Even with sectoral level wages being set by the Department of Labour each year, vulnerable workers would benefit hugely from a national minimum wage, says the writer. Picture: THINKSTOCK

ONE OF the most morally indefensible features of the South African economy is how it continues to exploit "the working poor" — people who are in informal employment or even full-time jobs, but are low paid, perform menial and boring tasks and are vulnerable to losing their employment at short notice.

Their jobs do not have the same economic effect as well-paid formal ones in sectors such as finance or industry, and they are, therefore, not valued as employees.

Take Shoki Motshe as an example. She lives in Vereeniging, Gauteng, and has been working as a cleaner for one of SA’s leading contract-cleaning companies for more than 30 years. Every morning, she wakes up at 3am to get ready for work. Yet, when the company she works for won a cleaning contract for the head office of a technology company in Bronkhorstspruit, she was told to transfer there or lose her job. So, for the past 10 years, she has been using public transport to commute 170km from Vereeniging to Bronkhorstspruit. She has had a few close calls with her employer because she often arrives late.

Public transport to Bronkhorstspruit is erratic, so she relies on the kindness of strangers to give her lifts from where the taxi route ends to her place of work.

Motshe earns R3,000 a month with no benefits. She spends R1,200 a month on transport. She can barely make ends meet after paying for basic living costs and food, and is falling behind on her debt repayments — especially the high-interest loan from a mashonisa.

"On most days, I don’t have enough money to buy food and have to work Saturdays at my manager’s house to get an extra income," she says. "Quality of life? What is that? I consider it a good day if I get home at 8pm on weekdays. I have no life. Sunday is the only time I can rest."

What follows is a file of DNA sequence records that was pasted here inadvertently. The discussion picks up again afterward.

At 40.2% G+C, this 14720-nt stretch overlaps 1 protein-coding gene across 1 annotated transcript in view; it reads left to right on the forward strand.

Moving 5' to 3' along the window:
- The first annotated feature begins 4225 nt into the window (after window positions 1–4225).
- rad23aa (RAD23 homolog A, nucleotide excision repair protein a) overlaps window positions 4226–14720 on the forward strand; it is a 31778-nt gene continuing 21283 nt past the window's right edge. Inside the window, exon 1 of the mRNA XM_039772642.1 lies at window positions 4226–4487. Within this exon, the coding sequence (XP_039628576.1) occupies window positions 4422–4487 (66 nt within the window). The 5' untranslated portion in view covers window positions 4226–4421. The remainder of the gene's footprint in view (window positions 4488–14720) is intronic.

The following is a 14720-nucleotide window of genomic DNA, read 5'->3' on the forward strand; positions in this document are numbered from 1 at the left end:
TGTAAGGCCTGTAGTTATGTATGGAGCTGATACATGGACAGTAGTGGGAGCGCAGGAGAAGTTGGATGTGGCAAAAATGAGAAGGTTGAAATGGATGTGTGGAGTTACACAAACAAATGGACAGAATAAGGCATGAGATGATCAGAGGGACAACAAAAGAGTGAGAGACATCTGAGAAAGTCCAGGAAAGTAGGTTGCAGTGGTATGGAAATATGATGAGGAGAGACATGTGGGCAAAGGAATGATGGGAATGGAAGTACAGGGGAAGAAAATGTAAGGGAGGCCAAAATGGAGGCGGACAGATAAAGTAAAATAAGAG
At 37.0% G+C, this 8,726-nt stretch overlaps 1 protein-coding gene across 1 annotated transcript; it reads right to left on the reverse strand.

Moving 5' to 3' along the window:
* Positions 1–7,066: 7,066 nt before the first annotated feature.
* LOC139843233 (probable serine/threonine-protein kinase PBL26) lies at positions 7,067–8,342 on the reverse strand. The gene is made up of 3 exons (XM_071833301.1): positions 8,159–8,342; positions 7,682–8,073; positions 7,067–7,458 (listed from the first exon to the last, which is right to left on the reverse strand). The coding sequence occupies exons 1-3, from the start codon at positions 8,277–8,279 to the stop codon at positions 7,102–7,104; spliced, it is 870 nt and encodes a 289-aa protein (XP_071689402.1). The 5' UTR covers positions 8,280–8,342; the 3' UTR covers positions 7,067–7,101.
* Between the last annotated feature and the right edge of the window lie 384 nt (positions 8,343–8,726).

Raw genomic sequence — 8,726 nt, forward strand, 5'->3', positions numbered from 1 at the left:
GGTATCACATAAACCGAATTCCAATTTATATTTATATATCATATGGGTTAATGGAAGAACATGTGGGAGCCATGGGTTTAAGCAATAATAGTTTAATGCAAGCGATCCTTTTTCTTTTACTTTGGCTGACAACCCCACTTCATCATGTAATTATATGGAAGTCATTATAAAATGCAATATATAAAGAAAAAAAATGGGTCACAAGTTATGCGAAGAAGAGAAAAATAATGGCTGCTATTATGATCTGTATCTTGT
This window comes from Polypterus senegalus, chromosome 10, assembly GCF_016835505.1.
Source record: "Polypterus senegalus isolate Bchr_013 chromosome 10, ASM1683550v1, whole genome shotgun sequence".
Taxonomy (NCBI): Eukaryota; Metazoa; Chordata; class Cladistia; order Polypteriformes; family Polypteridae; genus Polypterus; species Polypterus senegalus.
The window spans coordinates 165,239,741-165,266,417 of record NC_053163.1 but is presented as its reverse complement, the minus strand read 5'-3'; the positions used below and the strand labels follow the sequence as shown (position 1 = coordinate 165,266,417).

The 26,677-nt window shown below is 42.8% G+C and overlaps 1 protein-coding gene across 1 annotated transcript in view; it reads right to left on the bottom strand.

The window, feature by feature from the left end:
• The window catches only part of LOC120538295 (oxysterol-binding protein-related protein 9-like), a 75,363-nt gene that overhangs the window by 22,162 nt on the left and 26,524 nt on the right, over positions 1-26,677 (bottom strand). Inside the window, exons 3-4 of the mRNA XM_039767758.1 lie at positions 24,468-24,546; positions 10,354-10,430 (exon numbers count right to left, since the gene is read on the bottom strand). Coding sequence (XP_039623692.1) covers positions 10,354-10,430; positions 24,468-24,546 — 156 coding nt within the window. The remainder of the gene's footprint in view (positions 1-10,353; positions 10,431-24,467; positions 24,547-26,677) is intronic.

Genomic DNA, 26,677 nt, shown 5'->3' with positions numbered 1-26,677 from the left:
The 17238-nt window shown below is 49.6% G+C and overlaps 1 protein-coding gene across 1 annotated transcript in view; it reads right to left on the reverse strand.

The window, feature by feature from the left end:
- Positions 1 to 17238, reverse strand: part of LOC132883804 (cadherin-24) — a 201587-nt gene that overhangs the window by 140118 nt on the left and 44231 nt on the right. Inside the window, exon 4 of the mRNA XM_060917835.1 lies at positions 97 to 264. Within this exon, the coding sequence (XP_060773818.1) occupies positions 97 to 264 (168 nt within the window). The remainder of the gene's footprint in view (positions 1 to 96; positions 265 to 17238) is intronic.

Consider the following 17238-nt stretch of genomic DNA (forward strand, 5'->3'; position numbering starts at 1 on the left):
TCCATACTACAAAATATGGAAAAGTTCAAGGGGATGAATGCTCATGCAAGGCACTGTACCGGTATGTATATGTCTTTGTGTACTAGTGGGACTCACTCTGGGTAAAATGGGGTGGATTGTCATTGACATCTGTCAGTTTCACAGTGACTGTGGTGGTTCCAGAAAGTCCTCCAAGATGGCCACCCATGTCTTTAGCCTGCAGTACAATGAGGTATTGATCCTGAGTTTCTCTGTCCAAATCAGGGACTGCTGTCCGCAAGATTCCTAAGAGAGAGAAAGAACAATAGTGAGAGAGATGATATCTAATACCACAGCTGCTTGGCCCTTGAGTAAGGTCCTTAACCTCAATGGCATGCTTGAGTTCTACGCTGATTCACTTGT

The proposed introduction of a national minimum wage is an attempt to tackle this injustice. The process began in 2012, when discussions on the subject were kicked off by the Congress of South African Trade Unions. It was discussed at the alliance summit in 2013 and last year, it was raised for the first time in Parliament in President Jacob Zuma’s State of the Nation address.

In November 2014, the government, labour and business, through the medium of the National Economic Development and Labour Council’s labour relations summit, committed themselves to a broad dialogue on a national minimum wage. Parliament’s labour portfolio committee conducted nationwide public hearings from November 2014 to April last year.

The problems faced by the working poor and the huge fissures between them and middle-class society, largely ignored in SA over the past two decades while income inequality widened even further, cannot be ignored any longer.

The real median pay for minimum or low-wage work in SA has remained stagnant during the past 20 years. In formal, unionised workplaces, it increased by only 2.95% from 1997 to 2013 — that is barely keeping up with inflation, let alone improving the lot of the poor.

Even with sectoral level wages being set by the Department of Labour each year, vulnerable workers would benefit hugely from a national minimum wage.

The empirical literature does not clinch the case for or against raising the minimum wage for various reasons. However, it is worth noting that there is no outright evidence that a modest increase and an introduction of a national minimum wage will destroy jobs.

Conversely, it is worth reflecting on the argument that by guaranteeing a minimum standard of living — a "living wage" that would be facilitated by a national minimum wage — this could have the benefit of taking some of the pressure off key parts of the state and, in particular, the role played by social grants, that may prove unsustainable in the long run if nothing changes.

• Molopyane is a labour and mining analyst at Creative Voodoo Consulting